Back where I come from, the frost is on the pumpkin. The leaf peepers are pulling out their jackets and getting ready for the big show next week. I lived a few blocks away from the Franklin Cider Mill, where the smell of fresh pressed cider and donuts floated through my house starting on Labor Day.
Labor Day was fall in Michigan. Not here. I know the kids have gone back to school and the calendar says its fall, but the surfers are still surfing (without wetsuits), the Speedos are still on display, and the Boardwalk is still crowded in Virginia Beach.
My windows are wide open. I won’t have to close them up until November. Reason #242 why I love living in Hampton Roads.
Most of the Virginia Beach Neptune Festival is over, but you can extend your summer just a little bit more. The premiere event of the Festival (to me, at least), the International Sandsculpting Competition, continues through next weekend, Sunday October 9. Admission to the sand-sculpting event benefits the Governor’s School for the Arts.
UPDATE: Unfortunately, the impending hurricane is forcing the Neptune Festival to shut down early and the tent is now closed.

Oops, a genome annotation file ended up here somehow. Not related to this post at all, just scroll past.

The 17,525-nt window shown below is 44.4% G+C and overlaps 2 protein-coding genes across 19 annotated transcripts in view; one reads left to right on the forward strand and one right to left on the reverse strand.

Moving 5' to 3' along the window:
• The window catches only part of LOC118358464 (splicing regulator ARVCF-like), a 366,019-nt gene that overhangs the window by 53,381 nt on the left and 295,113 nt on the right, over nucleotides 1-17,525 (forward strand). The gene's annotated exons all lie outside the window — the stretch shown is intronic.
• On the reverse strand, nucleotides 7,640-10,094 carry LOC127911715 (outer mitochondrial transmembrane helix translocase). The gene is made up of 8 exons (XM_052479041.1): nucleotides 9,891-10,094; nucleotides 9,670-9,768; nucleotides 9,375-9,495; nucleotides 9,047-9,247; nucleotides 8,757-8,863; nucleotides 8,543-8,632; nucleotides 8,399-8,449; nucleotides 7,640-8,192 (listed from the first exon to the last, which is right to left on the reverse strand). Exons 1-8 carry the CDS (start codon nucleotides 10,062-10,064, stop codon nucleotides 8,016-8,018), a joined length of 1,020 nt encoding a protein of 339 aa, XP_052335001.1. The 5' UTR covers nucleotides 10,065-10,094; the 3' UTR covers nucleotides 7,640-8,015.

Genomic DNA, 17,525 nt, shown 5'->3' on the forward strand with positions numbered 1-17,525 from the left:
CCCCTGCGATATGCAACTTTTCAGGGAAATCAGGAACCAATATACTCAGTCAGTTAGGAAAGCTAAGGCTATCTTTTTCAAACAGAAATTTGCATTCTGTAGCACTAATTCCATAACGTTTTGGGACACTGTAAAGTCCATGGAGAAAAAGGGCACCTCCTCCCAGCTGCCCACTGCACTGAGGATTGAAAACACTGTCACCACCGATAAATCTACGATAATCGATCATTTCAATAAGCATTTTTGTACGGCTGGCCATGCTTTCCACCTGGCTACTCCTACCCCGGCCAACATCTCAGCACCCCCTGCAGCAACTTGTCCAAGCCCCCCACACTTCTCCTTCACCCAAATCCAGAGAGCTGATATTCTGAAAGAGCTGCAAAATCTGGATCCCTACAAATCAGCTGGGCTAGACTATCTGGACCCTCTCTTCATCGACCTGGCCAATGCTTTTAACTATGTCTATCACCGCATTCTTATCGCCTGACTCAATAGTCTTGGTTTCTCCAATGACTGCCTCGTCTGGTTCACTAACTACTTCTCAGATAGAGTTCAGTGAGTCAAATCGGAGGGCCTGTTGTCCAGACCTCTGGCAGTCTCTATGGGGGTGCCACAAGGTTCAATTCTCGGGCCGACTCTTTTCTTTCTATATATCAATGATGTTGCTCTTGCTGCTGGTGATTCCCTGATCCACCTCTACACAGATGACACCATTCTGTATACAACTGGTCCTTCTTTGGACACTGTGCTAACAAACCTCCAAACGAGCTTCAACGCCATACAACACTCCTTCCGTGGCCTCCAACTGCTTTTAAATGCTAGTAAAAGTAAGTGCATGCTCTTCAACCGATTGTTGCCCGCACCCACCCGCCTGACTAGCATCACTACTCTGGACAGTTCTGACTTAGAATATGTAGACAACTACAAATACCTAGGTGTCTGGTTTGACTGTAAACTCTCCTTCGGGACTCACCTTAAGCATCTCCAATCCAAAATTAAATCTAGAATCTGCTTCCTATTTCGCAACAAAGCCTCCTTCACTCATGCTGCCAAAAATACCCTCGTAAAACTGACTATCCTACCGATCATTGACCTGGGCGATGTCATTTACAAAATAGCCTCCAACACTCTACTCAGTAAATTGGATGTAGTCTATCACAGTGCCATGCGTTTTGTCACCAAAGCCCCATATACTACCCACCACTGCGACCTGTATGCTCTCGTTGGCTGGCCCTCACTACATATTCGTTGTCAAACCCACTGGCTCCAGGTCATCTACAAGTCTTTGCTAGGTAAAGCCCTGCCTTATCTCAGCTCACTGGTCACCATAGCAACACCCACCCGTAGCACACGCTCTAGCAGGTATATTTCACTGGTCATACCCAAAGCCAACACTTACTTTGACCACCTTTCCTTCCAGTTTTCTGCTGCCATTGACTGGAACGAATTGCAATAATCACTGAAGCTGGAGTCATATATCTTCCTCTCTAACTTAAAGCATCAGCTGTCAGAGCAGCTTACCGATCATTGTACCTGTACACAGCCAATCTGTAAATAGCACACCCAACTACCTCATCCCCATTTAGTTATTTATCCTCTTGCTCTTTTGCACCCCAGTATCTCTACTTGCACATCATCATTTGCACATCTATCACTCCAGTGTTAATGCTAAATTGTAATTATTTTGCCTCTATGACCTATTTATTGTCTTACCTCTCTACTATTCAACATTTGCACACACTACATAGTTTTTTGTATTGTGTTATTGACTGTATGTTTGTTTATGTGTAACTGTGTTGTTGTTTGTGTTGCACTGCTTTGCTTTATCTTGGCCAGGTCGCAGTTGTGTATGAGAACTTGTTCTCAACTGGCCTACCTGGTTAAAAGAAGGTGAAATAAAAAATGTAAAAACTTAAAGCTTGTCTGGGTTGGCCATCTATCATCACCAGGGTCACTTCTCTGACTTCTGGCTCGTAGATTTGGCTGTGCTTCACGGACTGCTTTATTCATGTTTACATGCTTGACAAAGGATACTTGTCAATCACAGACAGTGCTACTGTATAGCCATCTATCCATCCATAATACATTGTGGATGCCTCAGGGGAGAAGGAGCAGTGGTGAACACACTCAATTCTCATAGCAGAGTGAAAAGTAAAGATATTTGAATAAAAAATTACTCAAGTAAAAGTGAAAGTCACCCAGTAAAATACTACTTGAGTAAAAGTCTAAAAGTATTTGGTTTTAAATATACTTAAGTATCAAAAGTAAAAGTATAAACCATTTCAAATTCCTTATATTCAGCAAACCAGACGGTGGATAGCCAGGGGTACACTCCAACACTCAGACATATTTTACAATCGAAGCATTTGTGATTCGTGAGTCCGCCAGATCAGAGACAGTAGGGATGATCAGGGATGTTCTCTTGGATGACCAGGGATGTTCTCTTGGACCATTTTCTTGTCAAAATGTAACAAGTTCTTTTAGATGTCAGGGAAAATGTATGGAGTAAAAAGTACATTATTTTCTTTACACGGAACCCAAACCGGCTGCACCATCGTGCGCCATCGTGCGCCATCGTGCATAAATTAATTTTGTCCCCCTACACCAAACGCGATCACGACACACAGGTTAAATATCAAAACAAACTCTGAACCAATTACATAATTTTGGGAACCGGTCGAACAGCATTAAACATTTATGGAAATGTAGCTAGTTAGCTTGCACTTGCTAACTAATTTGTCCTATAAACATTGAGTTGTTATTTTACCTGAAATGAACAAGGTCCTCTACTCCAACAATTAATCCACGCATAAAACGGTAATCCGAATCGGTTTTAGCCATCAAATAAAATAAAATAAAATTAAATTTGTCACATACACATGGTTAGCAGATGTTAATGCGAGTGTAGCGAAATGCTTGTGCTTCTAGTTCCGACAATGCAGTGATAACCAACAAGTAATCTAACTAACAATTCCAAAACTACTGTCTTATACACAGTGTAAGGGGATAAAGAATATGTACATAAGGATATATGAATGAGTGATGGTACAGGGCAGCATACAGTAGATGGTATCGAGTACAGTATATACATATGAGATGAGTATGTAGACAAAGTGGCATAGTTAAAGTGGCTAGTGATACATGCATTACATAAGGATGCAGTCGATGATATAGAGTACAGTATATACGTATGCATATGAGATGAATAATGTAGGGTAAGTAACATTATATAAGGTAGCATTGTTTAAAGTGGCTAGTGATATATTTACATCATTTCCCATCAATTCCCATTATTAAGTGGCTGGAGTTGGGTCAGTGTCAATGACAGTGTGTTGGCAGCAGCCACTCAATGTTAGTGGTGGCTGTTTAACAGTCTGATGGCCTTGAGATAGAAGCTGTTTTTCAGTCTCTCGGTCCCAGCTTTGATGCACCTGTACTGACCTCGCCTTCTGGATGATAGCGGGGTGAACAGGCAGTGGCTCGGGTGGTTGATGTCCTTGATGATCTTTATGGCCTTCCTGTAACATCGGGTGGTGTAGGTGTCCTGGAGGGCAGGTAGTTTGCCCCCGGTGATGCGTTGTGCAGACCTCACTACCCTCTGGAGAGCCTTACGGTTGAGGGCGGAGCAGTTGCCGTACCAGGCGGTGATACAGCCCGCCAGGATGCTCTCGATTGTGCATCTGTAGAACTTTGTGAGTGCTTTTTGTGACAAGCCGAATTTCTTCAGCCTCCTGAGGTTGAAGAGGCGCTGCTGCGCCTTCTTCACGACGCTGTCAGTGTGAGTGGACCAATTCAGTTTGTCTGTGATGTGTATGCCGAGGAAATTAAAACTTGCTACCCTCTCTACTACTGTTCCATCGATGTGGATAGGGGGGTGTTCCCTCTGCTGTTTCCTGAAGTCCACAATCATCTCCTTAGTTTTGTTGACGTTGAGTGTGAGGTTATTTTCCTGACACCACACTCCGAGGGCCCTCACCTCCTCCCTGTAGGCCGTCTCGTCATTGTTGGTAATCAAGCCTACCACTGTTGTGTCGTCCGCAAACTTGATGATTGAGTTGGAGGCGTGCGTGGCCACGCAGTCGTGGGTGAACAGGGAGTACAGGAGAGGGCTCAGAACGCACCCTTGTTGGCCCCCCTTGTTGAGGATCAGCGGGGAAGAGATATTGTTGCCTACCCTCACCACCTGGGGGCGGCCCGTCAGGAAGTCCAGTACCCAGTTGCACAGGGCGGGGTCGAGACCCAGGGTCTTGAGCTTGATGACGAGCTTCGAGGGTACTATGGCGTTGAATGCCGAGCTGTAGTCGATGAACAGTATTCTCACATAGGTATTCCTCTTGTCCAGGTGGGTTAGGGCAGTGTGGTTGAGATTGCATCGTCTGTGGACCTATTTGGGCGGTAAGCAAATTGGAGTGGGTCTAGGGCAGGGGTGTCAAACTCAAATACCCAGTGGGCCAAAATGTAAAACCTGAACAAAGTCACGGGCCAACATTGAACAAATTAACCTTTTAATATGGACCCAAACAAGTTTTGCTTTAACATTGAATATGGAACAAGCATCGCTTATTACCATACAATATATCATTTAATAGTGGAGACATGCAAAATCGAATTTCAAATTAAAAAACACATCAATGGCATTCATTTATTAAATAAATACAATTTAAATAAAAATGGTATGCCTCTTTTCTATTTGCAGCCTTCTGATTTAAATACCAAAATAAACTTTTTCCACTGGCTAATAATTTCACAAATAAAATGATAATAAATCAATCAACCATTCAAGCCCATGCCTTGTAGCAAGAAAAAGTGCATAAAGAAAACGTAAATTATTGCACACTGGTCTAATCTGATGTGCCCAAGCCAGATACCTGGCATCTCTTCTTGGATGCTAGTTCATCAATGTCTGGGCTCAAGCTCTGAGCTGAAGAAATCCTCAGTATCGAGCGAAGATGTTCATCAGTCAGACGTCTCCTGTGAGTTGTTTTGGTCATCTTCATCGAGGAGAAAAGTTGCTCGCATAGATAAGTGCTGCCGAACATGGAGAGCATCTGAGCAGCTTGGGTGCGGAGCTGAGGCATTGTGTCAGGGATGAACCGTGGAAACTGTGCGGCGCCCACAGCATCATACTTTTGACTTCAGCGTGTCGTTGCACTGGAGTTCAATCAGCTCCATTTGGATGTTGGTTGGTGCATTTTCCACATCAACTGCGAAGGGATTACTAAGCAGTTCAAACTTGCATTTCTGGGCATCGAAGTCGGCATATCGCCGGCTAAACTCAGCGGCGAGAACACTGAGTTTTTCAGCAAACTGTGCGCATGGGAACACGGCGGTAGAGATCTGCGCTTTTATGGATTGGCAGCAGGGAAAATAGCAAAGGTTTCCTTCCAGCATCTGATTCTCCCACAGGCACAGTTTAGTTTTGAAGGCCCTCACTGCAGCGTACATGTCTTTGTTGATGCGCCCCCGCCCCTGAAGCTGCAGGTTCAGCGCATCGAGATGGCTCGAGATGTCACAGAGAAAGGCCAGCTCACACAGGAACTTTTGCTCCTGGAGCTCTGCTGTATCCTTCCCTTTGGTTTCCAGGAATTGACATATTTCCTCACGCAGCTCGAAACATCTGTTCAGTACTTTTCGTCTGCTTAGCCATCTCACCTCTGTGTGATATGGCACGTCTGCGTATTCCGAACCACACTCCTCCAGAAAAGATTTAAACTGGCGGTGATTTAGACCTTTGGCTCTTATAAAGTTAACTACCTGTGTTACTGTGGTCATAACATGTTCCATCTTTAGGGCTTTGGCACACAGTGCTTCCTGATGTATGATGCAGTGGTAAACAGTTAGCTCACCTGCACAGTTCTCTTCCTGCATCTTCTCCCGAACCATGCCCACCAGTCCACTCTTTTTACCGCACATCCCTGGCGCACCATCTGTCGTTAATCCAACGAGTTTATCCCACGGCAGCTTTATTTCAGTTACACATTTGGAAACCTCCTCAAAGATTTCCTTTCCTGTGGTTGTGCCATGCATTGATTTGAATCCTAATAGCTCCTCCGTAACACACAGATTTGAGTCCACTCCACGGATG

If rain is in the forecast, don’t let it hold you back. The 22 sand sculptures are protected under a giant tent. It’s still warm outside. You can see some amazing works of art by sculptors from around the world. The Neptune Festival International Sandsculpting Competition is considered one of the premiere events for these pros. These “artists of sand” come from 11 countries, as far away as Latvia and South Korea, and as close as New Jersey.
The artists compete in either the doubles or solo event. The competition is timed. They have 25 hours and a big pile of sand. The sand is “imported” from the Currituck Sand Company. According to Becky Bump, media relations representative of the Neptune Festival, Currituck sand is just a bit higher in clay content that VB sand. That is important, because there is no armature involved in the making of these tall, wide and very intricate sand sculptures. There is nothing but sand.
Becky says, “these artists really understand the sand.”
The artists use hand tools to sculpt large blocks of sand that they mold in wooden crates, the “pound down.” They are allowed to spray water on their creations as they work. When the sculpture is complete, the water in the spray is mixed with just of touch of good old Elmer’s School Glue to “set” the piece and make it last for 10 days.
They are judged in both the doubles and solo category by a distinguished panel of local judges and King Neptune himself, James Spore, former City Manager of Virginia Beach and current CEO of Reinvent Hampton Roads. The sand sculptures are judged on concept, creativity, intricacy, height, cut outs and artistry from all angles. You will be able to walk around each sculpture and look for surprises the artists have added, both big and small. The tent flaps will be open, giving you a view of the waves, and if you’re lucky, a cool breeze off the ocean.
It’s still summer in Virginia Beach. Come on down and enjoy it.
For more information on location and hours, go to here.